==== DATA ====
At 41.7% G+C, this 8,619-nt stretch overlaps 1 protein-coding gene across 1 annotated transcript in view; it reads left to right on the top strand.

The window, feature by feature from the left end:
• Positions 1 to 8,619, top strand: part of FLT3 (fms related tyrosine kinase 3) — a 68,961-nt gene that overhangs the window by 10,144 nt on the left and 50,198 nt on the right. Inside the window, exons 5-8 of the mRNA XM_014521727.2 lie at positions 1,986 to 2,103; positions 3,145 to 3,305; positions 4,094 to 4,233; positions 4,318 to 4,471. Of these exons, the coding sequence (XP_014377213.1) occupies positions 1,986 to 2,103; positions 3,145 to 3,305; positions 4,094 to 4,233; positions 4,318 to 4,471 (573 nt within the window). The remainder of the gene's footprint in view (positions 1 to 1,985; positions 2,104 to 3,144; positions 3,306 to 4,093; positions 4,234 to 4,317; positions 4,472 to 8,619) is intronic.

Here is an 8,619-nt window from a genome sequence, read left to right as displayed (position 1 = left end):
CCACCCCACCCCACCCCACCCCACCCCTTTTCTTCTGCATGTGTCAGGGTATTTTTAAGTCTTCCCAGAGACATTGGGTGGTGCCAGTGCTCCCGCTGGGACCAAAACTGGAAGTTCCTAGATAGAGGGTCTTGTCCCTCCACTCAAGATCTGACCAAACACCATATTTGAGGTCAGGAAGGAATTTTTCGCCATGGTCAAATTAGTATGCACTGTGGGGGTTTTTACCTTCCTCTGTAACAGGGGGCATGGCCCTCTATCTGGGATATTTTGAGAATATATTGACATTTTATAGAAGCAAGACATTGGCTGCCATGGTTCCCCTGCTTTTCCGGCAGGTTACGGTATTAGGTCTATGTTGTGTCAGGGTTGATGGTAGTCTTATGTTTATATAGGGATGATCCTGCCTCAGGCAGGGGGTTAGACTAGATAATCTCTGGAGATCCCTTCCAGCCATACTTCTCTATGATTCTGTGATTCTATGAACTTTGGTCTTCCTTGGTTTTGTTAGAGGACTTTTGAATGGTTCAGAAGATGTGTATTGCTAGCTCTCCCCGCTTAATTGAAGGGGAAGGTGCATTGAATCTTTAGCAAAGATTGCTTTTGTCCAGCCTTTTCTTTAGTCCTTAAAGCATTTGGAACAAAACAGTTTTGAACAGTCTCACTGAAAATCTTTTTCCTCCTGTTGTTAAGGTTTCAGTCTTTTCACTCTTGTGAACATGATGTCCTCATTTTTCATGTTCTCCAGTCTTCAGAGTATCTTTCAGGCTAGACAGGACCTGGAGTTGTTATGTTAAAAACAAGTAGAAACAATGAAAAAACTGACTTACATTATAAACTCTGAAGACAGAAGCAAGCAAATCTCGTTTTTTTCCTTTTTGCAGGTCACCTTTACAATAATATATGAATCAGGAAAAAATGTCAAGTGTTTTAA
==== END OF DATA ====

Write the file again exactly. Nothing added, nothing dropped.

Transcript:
At 41.7% G+C, this 8,619-nt stretch overlaps 1 protein-coding gene across 1 annotated transcript in view; it reads left to right on the top strand.

The window, feature by feature from the left end:
• Positions 1 to 8,619, top strand: part of FLT3 (fms related tyrosine kinase 3) — a 68,961-nt gene that overhangs the window by 10,144 nt on the left and 50,198 nt on the right. Inside the window, exons 5-8 of the mRNA XM_014521727.2 lie at positions 1,986 to 2,103; positions 3,145 to 3,305; positions 4,094 to 4,233; positions 4,318 to 4,471. Of these exons, the coding sequence (XP_014377213.1) occupies positions 1,986 to 2,103; positions 3,145 to 3,305; positions 4,094 to 4,233; positions 4,318 to 4,471 (573 nt within the window). The remainder of the gene's footprint in view (positions 1 to 1,985; positions 2,104 to 3,144; positions 3,306 to 4,093; positions 4,234 to 4,317; positions 4,472 to 8,619) is intronic.

Here is an 8,619-nt window from a genome sequence, read left to right as displayed (position 1 = left end):
CCACCCCACCCCACCCCACCCCACCCCTTTTCTTCTGCATGTGTCAGGGTATTTTTAAGTCTTCCCAGAGACATTGGGTGGTGCCAGTGCTCCCGCTGGGACCAAAACTGGAAGTTCCTAGATAGAGGGTCTTGTCCCTCCACTCAAGATCTGACCAAACACCATATTTGAGGTCAGGAAGGAATTTTTCGCCATGGTCAAATTAGTATGCACTGTGGGGGTTTTTACCTTCCTCTGTAACAGGGGGCATGGCCCTCTATCTGGGATATTTTGAGAATATATTGACATTTTATAGAAGCAAGACATTGGCTGCCATGGTTCCCCTGCTTTTCCGGCAGGTTACGGTATTAGGTCTATGTTGTGTCAGGGTTGATGGTAGTCTTATGTTTATATAGGGATGATCCTGCCTCAGGCAGGGGGTTAGACTAGATAATCTCTGGAGATCCCTTCCAGCCATACTTCTCTATGATTCTGTGATTCTATGAACTTTGGTCTTCCTTGGTTTTGTTAGAGGACTTTTGAATGGTTCAGAAGATGTGTATTGCTAGCTCTCCCCGCTTAATTGAAGGGGAAGGTGCATTGAATCTTTAGCAAAGATTGCTTTTGTCCAGCCTTTTCTTTAGTCCTTAAAGCATTTGGAACAAAACAGTTTTGAACAGTCTCACTGAAAATCTTTTTCCTCCTGTTGTTAAGGTTTCAGTCTTTTCACTCTTGTGAACATGATGTCCTCATTTTTCATGTTCTCCAGTCTTCAGAGTATCTTTCAGGCTAGACAGGACCTGGAGTTGTTATGTTAAAAACAAGTAGAAACAATGAAAAAACTGACTTACATTATAAACTCTGAAGACAGAAGCAAGCAAATCTCGTTTTTTTCCTTTTTGCAGGTCACCTTTACAATAATATATGAATCAGGAAAAAATGTCAAGTGTTTTAA